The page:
Religion, attitudes towards working mothers and women’s labor market participation: Evidence for Germany, Ireland, and the UK
Religion as a determinant of individuals’ behavior has only recently found its way in the economic literature. In this analysis, four waves of ISSP-data covering the time between 1991 and 2002 are used to examine the relationship between religion and attitudes towards working mothers across (West and East) Germany, Ireland, and the UK. Further, using sub-samples of married individuals, the study addresses whether these attitudes along with religious involvement are related to wives’ labor market participation. Results suggest that religious affiliation and participation correlate positively with traditional attitudes and that those attitudes are negatively associated with female labor participation. Beyond that, religion has only modest additional explaining power.
|Date of creation:||19 Dec 2007|
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- Heineck, Guido, 2004.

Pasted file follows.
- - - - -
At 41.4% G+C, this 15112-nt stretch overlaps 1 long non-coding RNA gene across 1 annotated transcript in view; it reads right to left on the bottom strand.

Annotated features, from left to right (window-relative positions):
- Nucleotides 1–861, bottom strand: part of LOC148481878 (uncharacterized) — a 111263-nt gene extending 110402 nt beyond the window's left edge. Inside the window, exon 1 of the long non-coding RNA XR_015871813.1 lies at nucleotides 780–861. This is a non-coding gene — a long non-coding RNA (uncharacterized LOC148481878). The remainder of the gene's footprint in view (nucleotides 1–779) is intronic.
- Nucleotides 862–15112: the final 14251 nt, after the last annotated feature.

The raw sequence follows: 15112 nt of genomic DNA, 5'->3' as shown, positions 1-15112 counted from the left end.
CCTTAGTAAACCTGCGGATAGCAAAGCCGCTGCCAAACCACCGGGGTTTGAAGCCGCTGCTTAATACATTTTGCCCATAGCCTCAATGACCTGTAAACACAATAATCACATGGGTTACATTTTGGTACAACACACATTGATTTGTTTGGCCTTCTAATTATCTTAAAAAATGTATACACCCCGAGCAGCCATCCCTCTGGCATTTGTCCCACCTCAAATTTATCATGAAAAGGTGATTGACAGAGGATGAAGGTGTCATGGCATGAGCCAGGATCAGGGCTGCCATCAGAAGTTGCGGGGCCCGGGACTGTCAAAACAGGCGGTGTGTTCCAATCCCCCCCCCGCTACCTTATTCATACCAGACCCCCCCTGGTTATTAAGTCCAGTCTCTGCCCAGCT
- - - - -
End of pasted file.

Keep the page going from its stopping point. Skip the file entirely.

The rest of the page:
"Does religion influence the labor supply of married women in Germany?,"
Journal of Behavioral and Experimental Economics (formerly The Journal of Socio-Economics),
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- Evelyn Lehrer, 1996. "Religion as a determinant of marital fertility," Journal of Population Economics, Springer;European Society for Population Economics, vol. 9(2), pages 173-196, June.
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- Heather Antecol, 2003. "Why is there Cross-Country Variation in Female Labor Force Participation Rates? The Role of Male Attitudes Toward Family and Sex Roles," Claremont Colleges Working Papers 2003-03, Claremont Colleges.
- Vella, Francis, 1994. "Gender Roles and Human Capital Investment: The Relationship between Traditional Attitudes and Female Labour Market Performance," Economica, London School of Economics and Political Science, vol. 61(242), pages 191-211, May. Full references (including those not matched with items on IDEAS)
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